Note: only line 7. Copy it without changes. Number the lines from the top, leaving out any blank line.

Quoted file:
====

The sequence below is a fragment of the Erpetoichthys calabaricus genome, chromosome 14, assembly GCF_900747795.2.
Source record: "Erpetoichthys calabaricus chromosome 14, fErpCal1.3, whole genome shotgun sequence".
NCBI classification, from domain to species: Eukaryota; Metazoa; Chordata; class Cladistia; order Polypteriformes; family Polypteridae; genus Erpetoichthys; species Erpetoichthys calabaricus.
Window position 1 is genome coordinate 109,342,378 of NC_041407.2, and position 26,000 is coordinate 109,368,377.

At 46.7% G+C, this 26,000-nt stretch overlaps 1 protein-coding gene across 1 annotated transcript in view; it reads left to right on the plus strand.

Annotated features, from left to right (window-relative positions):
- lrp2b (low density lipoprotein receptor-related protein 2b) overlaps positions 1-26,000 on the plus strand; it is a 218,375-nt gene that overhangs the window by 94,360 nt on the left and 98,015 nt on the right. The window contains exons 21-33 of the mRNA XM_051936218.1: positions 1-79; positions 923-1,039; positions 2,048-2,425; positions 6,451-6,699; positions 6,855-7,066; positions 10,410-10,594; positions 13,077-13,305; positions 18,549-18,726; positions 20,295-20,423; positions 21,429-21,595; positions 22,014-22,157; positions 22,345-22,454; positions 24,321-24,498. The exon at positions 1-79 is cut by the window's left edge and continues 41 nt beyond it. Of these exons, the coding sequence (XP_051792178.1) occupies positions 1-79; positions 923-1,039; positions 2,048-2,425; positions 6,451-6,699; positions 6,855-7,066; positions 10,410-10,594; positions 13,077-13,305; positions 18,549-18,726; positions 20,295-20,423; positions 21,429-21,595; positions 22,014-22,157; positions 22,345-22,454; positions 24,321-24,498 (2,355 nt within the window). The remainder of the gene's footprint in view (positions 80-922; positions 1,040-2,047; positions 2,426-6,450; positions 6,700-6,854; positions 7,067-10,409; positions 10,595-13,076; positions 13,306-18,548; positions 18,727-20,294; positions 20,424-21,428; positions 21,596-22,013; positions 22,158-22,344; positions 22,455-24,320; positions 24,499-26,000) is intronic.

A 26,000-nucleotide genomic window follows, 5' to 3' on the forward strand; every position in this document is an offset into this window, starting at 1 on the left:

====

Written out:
- lrp2b (low density lipoprotein receptor-related protein 2b) overlaps positions 1-26,000 on the plus strand; it is a 218,375-nt gene that overhangs the window by 94,360 nt on the left and 98,015 nt on the right. The window contains exons 21-33 of the mRNA XM_051936218.1: positions 1-79; positions 923-1,039; positions 2,048-2,425; positions 6,451-6,699; positions 6,855-7,066; positions 10,410-10,594; positions 13,077-13,305; positions 18,549-18,726; positions 20,295-20,423; positions 21,429-21,595; positions 22,014-22,157; positions 22,345-22,454; positions 24,321-24,498. The exon at positions 1-79 is cut by the window's left edge and continues 41 nt beyond it. Of these exons, the coding sequence (XP_051792178.1) occupies positions 1-79; positions 923-1,039; positions 2,048-2,425; positions 6,451-6,699; positions 6,855-7,066; positions 10,410-10,594; positions 13,077-13,305; positions 18,549-18,726; positions 20,295-20,423; positions 21,429-21,595; positions 22,014-22,157; positions 22,345-22,454; positions 24,321-24,498 (2,355 nt within the window). The remainder of the gene's footprint in view (positions 80-922; positions 1,040-2,047; positions 2,426-6,450; positions 6,700-6,854; positions 7,067-10,409; positions 10,595-13,076; positions 13,306-18,548; positions 18,727-20,294; positions 20,424-21,428; positions 21,596-22,013; positions 22,158-22,344; positions 22,455-24,320; positions 24,499-26,000) is intronic.